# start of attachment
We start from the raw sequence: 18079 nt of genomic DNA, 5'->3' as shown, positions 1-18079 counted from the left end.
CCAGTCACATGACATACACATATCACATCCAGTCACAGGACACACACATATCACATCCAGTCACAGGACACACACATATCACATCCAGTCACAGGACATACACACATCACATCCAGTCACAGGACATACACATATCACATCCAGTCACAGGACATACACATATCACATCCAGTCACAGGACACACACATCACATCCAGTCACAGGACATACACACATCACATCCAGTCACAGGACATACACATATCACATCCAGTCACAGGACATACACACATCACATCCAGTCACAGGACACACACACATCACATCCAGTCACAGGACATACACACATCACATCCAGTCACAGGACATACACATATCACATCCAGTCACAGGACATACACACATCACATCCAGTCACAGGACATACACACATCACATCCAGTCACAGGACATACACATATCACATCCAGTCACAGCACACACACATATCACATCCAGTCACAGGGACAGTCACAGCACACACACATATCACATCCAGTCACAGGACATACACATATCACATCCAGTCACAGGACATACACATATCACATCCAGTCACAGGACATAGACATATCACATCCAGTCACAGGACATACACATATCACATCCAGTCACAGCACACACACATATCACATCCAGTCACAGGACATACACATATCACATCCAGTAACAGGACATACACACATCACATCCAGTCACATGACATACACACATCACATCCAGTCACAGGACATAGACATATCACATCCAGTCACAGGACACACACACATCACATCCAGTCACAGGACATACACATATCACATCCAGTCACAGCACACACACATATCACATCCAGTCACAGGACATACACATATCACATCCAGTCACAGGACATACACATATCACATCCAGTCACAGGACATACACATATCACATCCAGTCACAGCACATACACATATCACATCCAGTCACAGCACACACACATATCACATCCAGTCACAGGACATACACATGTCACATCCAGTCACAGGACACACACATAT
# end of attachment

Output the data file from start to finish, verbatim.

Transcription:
We start from the raw sequence: 18079 nt of genomic DNA, 5'->3' as shown, positions 1-18079 counted from the left end.
CCAGTCACATGACATACACATATCACATCCAGTCACAGGACACACACATATCACATCCAGTCACAGGACACACACATATCACATCCAGTCACAGGACATACACACATCACATCCAGTCACAGGACATACACATATCACATCCAGTCACAGGACATACACATATCACATCCAGTCACAGGACACACACATCACATCCAGTCACAGGACATACACACATCACATCCAGTCACAGGACATACACATATCACATCCAGTCACAGGACATACACACATCACATCCAGTCACAGGACACACACACATCACATCCAGTCACAGGACATACACACATCACATCCAGTCACAGGACATACACATATCACATCCAGTCACAGGACATACACACATCACATCCAGTCACAGGACATACACACATCACATCCAGTCACAGGACATACACATATCACATCCAGTCACAGCACACACACATATCACATCCAGTCACAGGGACAGTCACAGCACACACACATATCACATCCAGTCACAGGACATACACATATCACATCCAGTCACAGGACATACACATATCACATCCAGTCACAGGACATAGACATATCACATCCAGTCACAGGACATACACATATCACATCCAGTCACAGCACACACACATATCACATCCAGTCACAGGACATACACATATCACATCCAGTAACAGGACATACACACATCACATCCAGTCACATGACATACACACATCACATCCAGTCACAGGACATAGACATATCACATCCAGTCACAGGACACACACACATCACATCCAGTCACAGGACATACACATATCACATCCAGTCACAGCACACACACATATCACATCCAGTCACAGGACATACACATATCACATCCAGTCACAGGACATACACATATCACATCCAGTCACAGGACATACACATATCACATCCAGTCACAGCACATACACATATCACATCCAGTCACAGCACACACACATATCACATCCAGTCACAGGACATACACATGTCACATCCAGTCACAGGACACACACATAT